If there's an area of the Sharks' roster that presents a reason to be concerned about the team heading into the 2013 season, it's their third line.
After taking a look at the Sharks' fourth line yesterday, we're going to move on up the team's depth chart by examining what is perhaps the weakest link of the San Jose roster heading into the 2013 regular season: a third line that includes T.J. Galiardi, Michal Handzus and Adam Burish.
2013 Cap Hit: $950,000
Expected Role: Pest, depth scorer
Depth Chart Position: No. 3 left wing
For better or worse, as the only remaining asset the Sharks acquired in the Jamie McGinn deal, T.J. Galiardi will probably have his performance compared to McGinn's for the forseeable future. Or at least until the curtain comes down and it becomes glaringly obvious Ginner's success with the Avalanche last year wasn't much more than a shooting percentage-fueled hot streak. At any rate, Galiardi's first stint in teal after coming over from Colorado was largely nondescript. He missed six games with various injuries and ailments and ended up only dressing for 17 total contests, just three of which came in the postseason.
Galiardi has struggled with injuries throughout his young career, appearing in just over 100 games in the two years since his 2009-10 rookie season. He's a terrific skater who plays on the edge and attempts to goad opponents into taking penalties, an undervalued but essential skill. Basically, he's Corey Perry without the offense. Well, that's not entirely true. He did score 2.02 5v5 points per 60 minutes during that 09-10 campaign, which ranked 83rd among forwards in the entire NHL. Unfortunately, that was mostly courtesy a Crosby-esque 10.7% on-ice shooting percentage he has since been unable to replicate and he also gave most of his offense back at the other end with some porous defensive play.
As I mentioned in his season review, it's hard to know exactly what the Sharks have in Galiardi. He could be a poor man's Brad Marchand, using his speed to create chances, getting under opponents' skin to put the Sharks on the power play and chipping in eight or nine goals in a shortened season. Or he could be an undisciplined defensive liability who isn't even able to lift a sub-par third line into mediocrity, let alone competence. We should have a better read on what Galiardi provides to San Jose at the end of these 48 games and whether or not that's worth retaining long-term. Unless he gets injured again.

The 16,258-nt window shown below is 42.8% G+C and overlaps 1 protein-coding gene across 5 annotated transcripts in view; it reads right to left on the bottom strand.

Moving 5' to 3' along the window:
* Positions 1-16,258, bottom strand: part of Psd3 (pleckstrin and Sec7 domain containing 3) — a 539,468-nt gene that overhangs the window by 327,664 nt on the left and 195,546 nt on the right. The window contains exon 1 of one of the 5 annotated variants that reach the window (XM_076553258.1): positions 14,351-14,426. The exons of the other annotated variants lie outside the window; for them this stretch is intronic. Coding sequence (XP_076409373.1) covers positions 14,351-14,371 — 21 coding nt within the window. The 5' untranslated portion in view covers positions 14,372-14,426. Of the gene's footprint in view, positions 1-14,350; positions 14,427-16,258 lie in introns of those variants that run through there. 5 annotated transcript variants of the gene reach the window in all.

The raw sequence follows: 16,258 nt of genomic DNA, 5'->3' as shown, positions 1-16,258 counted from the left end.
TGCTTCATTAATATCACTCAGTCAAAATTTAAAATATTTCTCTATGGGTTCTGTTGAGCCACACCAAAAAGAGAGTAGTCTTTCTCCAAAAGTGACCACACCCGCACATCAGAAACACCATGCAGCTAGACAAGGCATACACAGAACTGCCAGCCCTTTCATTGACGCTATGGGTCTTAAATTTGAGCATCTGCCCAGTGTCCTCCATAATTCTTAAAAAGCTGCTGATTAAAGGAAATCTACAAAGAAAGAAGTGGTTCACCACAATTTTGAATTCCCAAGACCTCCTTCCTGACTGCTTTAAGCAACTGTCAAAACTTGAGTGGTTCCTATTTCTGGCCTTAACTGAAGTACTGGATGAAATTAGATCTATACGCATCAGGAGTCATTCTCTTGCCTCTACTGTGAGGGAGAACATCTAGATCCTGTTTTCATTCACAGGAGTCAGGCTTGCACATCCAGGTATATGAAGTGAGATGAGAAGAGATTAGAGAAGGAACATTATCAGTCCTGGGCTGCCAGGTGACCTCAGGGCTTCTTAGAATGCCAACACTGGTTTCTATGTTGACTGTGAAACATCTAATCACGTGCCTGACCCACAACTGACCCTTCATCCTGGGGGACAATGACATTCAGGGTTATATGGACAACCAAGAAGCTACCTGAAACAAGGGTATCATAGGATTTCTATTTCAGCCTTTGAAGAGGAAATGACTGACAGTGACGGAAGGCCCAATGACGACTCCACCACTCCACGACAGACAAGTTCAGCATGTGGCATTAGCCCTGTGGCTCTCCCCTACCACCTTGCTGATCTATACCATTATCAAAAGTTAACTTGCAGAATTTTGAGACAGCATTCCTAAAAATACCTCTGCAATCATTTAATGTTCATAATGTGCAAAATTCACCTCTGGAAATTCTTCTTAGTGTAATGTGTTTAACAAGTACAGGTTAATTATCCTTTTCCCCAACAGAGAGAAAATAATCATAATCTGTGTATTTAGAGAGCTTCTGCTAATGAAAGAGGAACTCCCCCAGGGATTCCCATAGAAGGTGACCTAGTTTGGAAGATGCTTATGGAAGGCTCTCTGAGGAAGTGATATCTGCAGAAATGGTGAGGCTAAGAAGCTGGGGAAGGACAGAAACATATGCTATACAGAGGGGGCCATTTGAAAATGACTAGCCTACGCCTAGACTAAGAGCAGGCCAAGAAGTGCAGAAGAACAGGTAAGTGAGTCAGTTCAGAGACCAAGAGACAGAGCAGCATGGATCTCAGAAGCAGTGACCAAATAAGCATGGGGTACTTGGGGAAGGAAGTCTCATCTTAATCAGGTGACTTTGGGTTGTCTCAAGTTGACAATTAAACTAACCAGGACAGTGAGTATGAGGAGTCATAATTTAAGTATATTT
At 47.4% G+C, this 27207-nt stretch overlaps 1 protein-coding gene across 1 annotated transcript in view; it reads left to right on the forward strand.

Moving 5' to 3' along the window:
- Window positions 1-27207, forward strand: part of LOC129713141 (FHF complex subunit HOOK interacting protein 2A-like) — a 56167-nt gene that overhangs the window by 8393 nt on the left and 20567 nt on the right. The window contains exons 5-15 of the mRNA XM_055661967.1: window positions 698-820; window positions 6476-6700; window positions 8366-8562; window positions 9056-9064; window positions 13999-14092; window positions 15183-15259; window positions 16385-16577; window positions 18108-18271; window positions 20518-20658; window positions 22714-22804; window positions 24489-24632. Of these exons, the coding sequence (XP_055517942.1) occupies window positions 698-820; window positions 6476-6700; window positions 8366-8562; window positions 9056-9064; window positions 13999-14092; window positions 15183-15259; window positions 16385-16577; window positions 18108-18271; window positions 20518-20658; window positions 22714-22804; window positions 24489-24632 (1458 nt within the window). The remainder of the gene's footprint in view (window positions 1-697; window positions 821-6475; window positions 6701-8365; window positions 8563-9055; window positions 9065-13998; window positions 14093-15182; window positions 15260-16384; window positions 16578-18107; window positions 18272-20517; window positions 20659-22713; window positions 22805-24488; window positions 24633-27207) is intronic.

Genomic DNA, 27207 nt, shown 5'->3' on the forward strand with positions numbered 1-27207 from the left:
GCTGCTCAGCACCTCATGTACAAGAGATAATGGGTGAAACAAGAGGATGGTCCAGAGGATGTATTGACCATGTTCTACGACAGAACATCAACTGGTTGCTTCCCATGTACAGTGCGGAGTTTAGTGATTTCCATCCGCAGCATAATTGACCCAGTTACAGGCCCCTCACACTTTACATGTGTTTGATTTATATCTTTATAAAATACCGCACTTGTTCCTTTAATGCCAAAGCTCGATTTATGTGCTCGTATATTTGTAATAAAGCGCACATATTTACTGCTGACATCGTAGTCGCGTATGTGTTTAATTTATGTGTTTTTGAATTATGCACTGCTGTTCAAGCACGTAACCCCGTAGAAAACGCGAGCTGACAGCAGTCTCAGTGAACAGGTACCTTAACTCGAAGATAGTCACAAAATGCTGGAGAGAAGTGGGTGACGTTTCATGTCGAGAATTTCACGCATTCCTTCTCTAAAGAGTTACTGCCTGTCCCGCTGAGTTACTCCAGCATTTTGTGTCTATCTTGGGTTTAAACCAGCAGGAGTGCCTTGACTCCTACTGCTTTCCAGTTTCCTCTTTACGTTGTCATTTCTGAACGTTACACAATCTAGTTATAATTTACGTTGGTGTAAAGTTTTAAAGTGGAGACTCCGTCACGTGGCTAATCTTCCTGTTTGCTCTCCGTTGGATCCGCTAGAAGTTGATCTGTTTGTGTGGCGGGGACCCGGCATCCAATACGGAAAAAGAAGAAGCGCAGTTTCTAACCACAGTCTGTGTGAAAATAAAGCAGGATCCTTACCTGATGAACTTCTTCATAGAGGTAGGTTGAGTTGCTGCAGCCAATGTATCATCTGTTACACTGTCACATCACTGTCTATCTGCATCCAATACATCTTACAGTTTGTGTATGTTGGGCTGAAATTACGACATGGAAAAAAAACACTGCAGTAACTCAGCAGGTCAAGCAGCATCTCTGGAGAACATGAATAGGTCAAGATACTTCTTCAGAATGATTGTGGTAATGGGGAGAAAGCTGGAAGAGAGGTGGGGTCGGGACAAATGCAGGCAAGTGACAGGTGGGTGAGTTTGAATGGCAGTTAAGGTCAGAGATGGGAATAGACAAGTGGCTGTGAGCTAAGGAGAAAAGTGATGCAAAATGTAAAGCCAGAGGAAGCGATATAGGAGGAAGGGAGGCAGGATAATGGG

2013 Cap Hit: $2,500,000
Expected Role: Defensive forward, 2nd unit penalty kill,
Depth Chart Position: No. 3 center
Signing Michal Handzus (let alone to a two-year contract embedded with a no-trade clause) during the 2011 offseason never made much sense. Todd McLellan's bench management history in San Jose had already firmly established that he had little use for a defensive center in a third line role. Just as his mentor Mike Babcock does in Detroit, McLellan prefers to deploy strength against strength, using the Joe Thornton and Logan Couture lines against their first- and second-liner counterparts during even-strength play. So adding Handzus to the mix was a bit like the old adage of trying to fit a square peg into a round hole, assuming said square peg can't skate and has very little in the way of defensive awareness or possession ability (a fair assumption seeing as pegs are inanimate objects).
Where the Sharks could have attempted to construct a soft-minutes scoring line, like the incredibly successful Torrey Mitchell/Joe Pavelski/Kyle Wellwood unit they iced down the stretch during the 2010-11 season or the Couture/Manny Malhotra/Mitchell line who filled that role the playoffs prior, they instead cast a shutdown center in a non-shutdown role. Which really wouldn't have even been all that egregious if Handzus had managed to shut anyone down. Instead, every single Shark posted a worse on-ice shot differential with Handzus than without him and only eight forwards in the league posted a worse Relative Corsi rate than he did.